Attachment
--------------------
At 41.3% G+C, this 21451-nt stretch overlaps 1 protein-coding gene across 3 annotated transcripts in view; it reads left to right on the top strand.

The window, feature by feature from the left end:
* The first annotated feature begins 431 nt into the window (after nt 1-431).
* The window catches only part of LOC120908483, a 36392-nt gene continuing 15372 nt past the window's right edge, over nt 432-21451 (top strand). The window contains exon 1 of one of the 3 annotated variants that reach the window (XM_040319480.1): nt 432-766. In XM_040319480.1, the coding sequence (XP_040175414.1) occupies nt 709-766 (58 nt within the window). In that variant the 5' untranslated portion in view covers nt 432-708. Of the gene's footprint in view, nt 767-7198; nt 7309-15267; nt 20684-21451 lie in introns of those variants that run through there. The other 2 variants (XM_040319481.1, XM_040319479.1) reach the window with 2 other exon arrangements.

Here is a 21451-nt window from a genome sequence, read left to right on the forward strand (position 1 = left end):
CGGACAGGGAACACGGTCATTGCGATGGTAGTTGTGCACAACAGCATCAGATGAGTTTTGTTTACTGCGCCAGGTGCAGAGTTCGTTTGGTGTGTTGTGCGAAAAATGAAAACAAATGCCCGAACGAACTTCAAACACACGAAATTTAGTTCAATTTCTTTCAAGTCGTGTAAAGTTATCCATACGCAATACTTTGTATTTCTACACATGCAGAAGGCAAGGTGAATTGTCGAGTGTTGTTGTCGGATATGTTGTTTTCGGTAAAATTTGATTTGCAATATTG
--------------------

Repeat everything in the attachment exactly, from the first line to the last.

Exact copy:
At 41.3% G+C, this 21451-nt stretch overlaps 1 protein-coding gene across 3 annotated transcripts in view; it reads left to right on the top strand.

The window, feature by feature from the left end:
* The first annotated feature begins 431 nt into the window (after nt 1-431).
* The window catches only part of LOC120908483, a 36392-nt gene continuing 15372 nt past the window's right edge, over nt 432-21451 (top strand). The window contains exon 1 of one of the 3 annotated variants that reach the window (XM_040319480.1): nt 432-766. In XM_040319480.1, the coding sequence (XP_040175414.1) occupies nt 709-766 (58 nt within the window). In that variant the 5' untranslated portion in view covers nt 432-708. Of the gene's footprint in view, nt 767-7198; nt 7309-15267; nt 20684-21451 lie in introns of those variants that run through there. The other 2 variants (XM_040319481.1, XM_040319479.1) reach the window with 2 other exon arrangements.

Here is a 21451-nt window from a genome sequence, read left to right on the forward strand (position 1 = left end):
CGGACAGGGAACACGGTCATTGCGATGGTAGTTGTGCACAACAGCATCAGATGAGTTTTGTTTACTGCGCCAGGTGCAGAGTTCGTTTGGTGTGTTGTGCGAAAAATGAAAACAAATGCCCGAACGAACTTCAAACACACGAAATTTAGTTCAATTTCTTTCAAGTCGTGTAAAGTTATCCATACGCAATACTTTGTATTTCTACACATGCAGAAGGCAAGGTGAATTGTCGAGTGTTGTTGTCGGATATGTTGTTTTCGGTAAAATTTGATTTGCAATATTG